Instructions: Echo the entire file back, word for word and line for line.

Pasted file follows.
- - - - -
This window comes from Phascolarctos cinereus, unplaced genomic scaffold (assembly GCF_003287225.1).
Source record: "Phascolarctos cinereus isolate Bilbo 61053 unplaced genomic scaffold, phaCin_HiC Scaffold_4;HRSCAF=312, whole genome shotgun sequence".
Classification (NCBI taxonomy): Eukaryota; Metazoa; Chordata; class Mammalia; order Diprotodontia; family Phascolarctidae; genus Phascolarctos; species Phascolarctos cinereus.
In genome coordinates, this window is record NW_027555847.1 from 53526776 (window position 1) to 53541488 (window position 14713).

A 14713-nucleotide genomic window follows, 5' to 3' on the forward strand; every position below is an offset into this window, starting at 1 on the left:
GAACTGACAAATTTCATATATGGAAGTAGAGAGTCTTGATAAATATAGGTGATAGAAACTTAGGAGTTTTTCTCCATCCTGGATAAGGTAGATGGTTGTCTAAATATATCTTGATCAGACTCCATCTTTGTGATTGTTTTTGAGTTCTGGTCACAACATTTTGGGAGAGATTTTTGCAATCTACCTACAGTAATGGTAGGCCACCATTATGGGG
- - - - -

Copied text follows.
This window comes from Phascolarctos cinereus, unplaced genomic scaffold (assembly GCF_003287225.1).
Source record: "Phascolarctos cinereus isolate Bilbo 61053 unplaced genomic scaffold, phaCin_HiC Scaffold_4;HRSCAF=312, whole genome shotgun sequence".
Classification (NCBI taxonomy): Eukaryota; Metazoa; Chordata; class Mammalia; order Diprotodontia; family Phascolarctidae; genus Phascolarctos; species Phascolarctos cinereus.
In genome coordinates, this window is record NW_027555847.1 from 53526776 (window position 1) to 53541488 (window position 14713).

A 14713-nucleotide genomic window follows, 5' to 3' on the forward strand; every position below is an offset into this window, starting at 1 on the left:
GAACTGACAAATTTCATATATGGAAGTAGAGAGTCTTGATAAATATAGGTGATAGAAACTTAGGAGTTTTTCTCCATCCTGGATAAGGTAGATGGTTGTCTAAATATATCTTGATCAGACTCCATCTTTGTGATTGTTTTTGAGTTCTGGTCACAACATTTTGGGAGAGATTTTTGCAATCTACCTACAGTAATGGTAGGCCACCATTATGGGG